Who doesn’t enjoy a story where children are heroes, good triumphs over evil and animals talk? The Gilbert Theater delivers all that and more with its production of “The Lion, the Witch, and the Wardrobe,” playing through April 21.
The show is based on C.S. Lewis’ classic tale from “The Chronicles of Narnia.” This story is the second in the series but the first that was published. It introduces us to the four Pevensie children: Peter (Adam White), Susan (Helen Steffan), Lucy (Mia Buracchio) and Edmund (Joshua Brunson).
When young Lucy explores an old wardrobe, she finds a magical entrance, marked by a lamp post, to the land of Narnia. In Narnia, the White Witch (Nicki Hart) rules with fear and makes it “always winter and never Christmas.” Declaring herself Queen of the Realm, the White Witch turns anyone who betrays her to stone.
The good inhabitants of Narnia, including talking beavers and a faun, unicorn and centaur, live in fear and wait for the return of the lion Aslan, the true king of Narnia, who can make things right.
When “daughters of Eve and sons of Adam” (humans) arrive in Narnia, the White Witch tries to capture the children to prevent them from fulfilling a prophecy that they will sit in the four thrones in the castle of Cair Paravel and end her reign. In the process, the White Witch tricks young Edmund into helping her.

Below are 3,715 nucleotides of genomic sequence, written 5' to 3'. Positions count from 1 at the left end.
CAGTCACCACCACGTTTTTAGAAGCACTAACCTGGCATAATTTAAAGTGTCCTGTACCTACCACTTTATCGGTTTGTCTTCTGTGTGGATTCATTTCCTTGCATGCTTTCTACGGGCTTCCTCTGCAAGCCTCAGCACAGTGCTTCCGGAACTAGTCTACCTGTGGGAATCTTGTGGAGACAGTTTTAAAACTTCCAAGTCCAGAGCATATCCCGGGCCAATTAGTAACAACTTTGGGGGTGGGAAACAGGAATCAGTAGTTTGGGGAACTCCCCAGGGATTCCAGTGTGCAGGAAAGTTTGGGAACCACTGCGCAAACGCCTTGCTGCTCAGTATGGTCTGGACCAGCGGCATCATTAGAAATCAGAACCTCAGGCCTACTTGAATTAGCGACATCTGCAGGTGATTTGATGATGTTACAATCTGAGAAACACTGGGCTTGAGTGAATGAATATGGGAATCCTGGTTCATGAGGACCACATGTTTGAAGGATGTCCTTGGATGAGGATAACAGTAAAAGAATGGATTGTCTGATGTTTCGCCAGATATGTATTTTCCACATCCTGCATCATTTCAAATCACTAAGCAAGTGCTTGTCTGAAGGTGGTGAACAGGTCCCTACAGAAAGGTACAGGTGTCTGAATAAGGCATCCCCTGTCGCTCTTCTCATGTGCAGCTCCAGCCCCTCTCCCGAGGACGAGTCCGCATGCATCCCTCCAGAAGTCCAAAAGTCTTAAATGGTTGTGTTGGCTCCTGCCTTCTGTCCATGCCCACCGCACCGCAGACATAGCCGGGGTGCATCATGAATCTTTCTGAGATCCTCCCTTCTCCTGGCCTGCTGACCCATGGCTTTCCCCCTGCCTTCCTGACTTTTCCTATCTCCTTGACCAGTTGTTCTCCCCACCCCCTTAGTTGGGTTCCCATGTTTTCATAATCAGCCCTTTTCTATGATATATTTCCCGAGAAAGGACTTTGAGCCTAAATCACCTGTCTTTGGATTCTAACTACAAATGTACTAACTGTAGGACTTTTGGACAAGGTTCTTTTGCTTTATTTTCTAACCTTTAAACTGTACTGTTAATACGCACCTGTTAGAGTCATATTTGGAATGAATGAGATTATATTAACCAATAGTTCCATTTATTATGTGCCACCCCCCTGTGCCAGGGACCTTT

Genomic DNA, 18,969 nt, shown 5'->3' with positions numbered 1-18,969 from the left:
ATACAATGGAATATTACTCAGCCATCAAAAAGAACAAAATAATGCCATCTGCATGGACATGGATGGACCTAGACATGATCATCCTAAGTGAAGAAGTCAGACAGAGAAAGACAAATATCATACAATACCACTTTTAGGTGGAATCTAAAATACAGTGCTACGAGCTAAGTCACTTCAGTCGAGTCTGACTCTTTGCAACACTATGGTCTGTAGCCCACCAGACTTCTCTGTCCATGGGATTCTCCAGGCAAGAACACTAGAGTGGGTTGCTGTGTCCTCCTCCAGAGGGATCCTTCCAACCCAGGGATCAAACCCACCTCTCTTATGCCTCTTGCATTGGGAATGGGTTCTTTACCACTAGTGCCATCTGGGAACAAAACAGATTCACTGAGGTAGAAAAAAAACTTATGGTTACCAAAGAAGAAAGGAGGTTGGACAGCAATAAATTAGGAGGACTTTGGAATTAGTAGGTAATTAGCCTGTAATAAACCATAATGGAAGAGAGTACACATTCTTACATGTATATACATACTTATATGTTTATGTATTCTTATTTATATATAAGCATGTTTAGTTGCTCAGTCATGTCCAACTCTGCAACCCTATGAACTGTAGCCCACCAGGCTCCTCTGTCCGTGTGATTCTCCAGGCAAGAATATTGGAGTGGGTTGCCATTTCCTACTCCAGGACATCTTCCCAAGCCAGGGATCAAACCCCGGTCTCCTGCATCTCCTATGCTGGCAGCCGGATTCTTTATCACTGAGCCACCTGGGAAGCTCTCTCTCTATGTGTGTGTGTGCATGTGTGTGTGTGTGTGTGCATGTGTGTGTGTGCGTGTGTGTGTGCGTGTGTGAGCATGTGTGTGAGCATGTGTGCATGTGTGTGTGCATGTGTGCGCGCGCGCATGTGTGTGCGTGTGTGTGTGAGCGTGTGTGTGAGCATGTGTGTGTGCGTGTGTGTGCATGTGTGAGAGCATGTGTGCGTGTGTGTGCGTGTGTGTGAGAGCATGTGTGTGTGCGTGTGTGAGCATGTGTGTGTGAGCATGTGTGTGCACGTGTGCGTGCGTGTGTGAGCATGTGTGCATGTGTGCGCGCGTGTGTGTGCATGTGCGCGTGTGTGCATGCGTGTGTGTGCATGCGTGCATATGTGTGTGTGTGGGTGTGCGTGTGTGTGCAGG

When Aslan (Ja’Maul Johnson) arrives, he leads the children and Narnia animals in a fight against the White Queen. There are chases, sword fights and battles — all carried out on the Gilbert stage by a cast of all ages.
Director Brian Adam Kline brings together this exciting story with an exceptional cast, demonstrating that for Fayetteville talent, there is no age limit. The collective cast is to be commended for bringing the fantasy to life.
Hart, as the White Witch, steals every scene she is in. She is wicked and marvelous at the same time. Hart brings to her portrayal a steady fierceness — whether acting opposite Johnson’s Aslan or Brunson’s Edmund. Nine-year-old Brunson gets kudos, for sure.
Also impressive are Buracchio, Steffan and White as Lucy, Susan and Peter. The trio collectively have quite a bit of stage experience, and it shows, despite their ages that barely reach double digits.
Also noteworthy is Cheleen Sugar’s performance as Fenris Ulf, a talking wolf and chief of the White Witch’s secret police. Sugar brings a slick and stylish quality to her portrayal — what I imagine it would be like if Lewis had written a rock star into Narnia.
Other highlights of the show include Quentin King and Jane Moran as Mr. and Mrs. Beaver, and Brandon Bryan as Mr. Tumnus, the faun.
The story hardly slows down from beginning to end. Battles are fought, sacrifices are made, and kings and queens are crowned. Forgiveness and courage are highlighted in this family-friendly show. Audiences of all ages will enjoy the production.
“The Lion, the Witch, and the Wardrobe” runs through April 21 at Gilbert Theater. Call 910-678- 7186 or visit www.gilberttheater.com for tickets and information.
Photo: Nicki Hart, as the White Witch, steals every scene she is in.